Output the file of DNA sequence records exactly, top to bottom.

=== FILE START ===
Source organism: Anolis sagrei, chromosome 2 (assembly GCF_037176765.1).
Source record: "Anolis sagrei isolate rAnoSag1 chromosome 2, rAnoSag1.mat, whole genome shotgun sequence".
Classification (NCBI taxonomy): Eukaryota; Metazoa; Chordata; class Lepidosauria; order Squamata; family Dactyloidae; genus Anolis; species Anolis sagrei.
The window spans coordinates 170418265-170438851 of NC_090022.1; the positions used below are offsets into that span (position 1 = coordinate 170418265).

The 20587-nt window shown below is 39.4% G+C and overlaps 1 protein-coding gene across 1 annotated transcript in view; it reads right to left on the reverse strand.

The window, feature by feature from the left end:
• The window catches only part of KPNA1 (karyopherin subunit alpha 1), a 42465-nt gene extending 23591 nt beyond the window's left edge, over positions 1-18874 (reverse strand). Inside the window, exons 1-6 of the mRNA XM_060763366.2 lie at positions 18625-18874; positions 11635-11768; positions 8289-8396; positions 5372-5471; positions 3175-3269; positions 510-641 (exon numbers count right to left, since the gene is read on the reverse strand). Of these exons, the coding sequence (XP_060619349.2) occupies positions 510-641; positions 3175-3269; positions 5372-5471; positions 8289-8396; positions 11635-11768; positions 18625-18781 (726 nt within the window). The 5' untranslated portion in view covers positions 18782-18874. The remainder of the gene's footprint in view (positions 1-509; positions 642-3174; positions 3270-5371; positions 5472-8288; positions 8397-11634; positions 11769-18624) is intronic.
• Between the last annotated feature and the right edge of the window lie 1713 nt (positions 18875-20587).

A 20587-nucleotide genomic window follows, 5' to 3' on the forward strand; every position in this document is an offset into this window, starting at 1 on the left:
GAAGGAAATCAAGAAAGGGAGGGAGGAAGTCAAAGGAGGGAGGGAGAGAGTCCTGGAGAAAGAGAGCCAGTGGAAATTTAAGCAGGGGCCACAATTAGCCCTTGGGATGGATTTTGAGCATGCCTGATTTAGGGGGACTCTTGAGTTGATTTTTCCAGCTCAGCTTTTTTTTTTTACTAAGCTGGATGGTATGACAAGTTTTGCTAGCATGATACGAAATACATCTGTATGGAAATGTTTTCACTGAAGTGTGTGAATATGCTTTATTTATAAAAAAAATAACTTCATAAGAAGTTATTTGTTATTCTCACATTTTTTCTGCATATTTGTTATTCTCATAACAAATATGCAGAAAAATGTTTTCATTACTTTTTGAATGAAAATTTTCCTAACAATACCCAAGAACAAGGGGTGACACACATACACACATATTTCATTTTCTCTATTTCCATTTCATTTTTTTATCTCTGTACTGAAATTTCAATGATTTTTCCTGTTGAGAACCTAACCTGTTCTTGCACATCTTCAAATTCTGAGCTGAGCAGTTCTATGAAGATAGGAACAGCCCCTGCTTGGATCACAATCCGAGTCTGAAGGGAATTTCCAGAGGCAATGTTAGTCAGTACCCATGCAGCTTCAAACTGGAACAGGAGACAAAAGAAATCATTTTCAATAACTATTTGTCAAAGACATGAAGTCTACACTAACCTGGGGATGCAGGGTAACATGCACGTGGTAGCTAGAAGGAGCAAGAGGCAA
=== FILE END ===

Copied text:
Source organism: Anolis sagrei, chromosome 2 (assembly GCF_037176765.1).
Source record: "Anolis sagrei isolate rAnoSag1 chromosome 2, rAnoSag1.mat, whole genome shotgun sequence".
Classification (NCBI taxonomy): Eukaryota; Metazoa; Chordata; class Lepidosauria; order Squamata; family Dactyloidae; genus Anolis; species Anolis sagrei.
The window spans coordinates 170418265-170438851 of NC_090022.1; the positions used below are offsets into that span (position 1 = coordinate 170418265).

The 20587-nt window shown below is 39.4% G+C and overlaps 1 protein-coding gene across 1 annotated transcript in view; it reads right to left on the reverse strand.

The window, feature by feature from the left end:
• The window catches only part of KPNA1 (karyopherin subunit alpha 1), a 42465-nt gene extending 23591 nt beyond the window's left edge, over positions 1-18874 (reverse strand). Inside the window, exons 1-6 of the mRNA XM_060763366.2 lie at positions 18625-18874; positions 11635-11768; positions 8289-8396; positions 5372-5471; positions 3175-3269; positions 510-641 (exon numbers count right to left, since the gene is read on the reverse strand). Of these exons, the coding sequence (XP_060619349.2) occupies positions 510-641; positions 3175-3269; positions 5372-5471; positions 8289-8396; positions 11635-11768; positions 18625-18781 (726 nt within the window). The 5' untranslated portion in view covers positions 18782-18874. The remainder of the gene's footprint in view (positions 1-509; positions 642-3174; positions 3270-5371; positions 5472-8288; positions 8397-11634; positions 11769-18624) is intronic.
• Between the last annotated feature and the right edge of the window lie 1713 nt (positions 18875-20587).

A 20587-nucleotide genomic window follows, 5' to 3' on the forward strand; every position in this document is an offset into this window, starting at 1 on the left:
GAAGGAAATCAAGAAAGGGAGGGAGGAAGTCAAAGGAGGGAGGGAGAGAGTCCTGGAGAAAGAGAGCCAGTGGAAATTTAAGCAGGGGCCACAATTAGCCCTTGGGATGGATTTTGAGCATGCCTGATTTAGGGGGACTCTTGAGTTGATTTTTCCAGCTCAGCTTTTTTTTTTTACTAAGCTGGATGGTATGACAAGTTTTGCTAGCATGATACGAAATACATCTGTATGGAAATGTTTTCACTGAAGTGTGTGAATATGCTTTATTTATAAAAAAAATAACTTCATAAGAAGTTATTTGTTATTCTCACATTTTTTCTGCATATTTGTTATTCTCATAACAAATATGCAGAAAAATGTTTTCATTACTTTTTGAATGAAAATTTTCCTAACAATACCCAAGAACAAGGGGTGACACACATACACACATATTTCATTTTCTCTATTTCCATTTCATTTTTTTATCTCTGTACTGAAATTTCAATGATTTTTCCTGTTGAGAACCTAACCTGTTCTTGCACATCTTCAAATTCTGAGCTGAGCAGTTCTATGAAGATAGGAACAGCCCCTGCTTGGATCACAATCCGAGTCTGAAGGGAATTTCCAGAGGCAATGTTAGTCAGTACCCATGCAGCTTCAAACTGGAACAGGAGACAAAAGAAATCATTTTCAATAACTATTTGTCAAAGACATGAAGTCTACACTAACCTGGGGATGCAGGGTAACATGCACGTGGTAGCTAGAAGGAGCAAGAGGCAA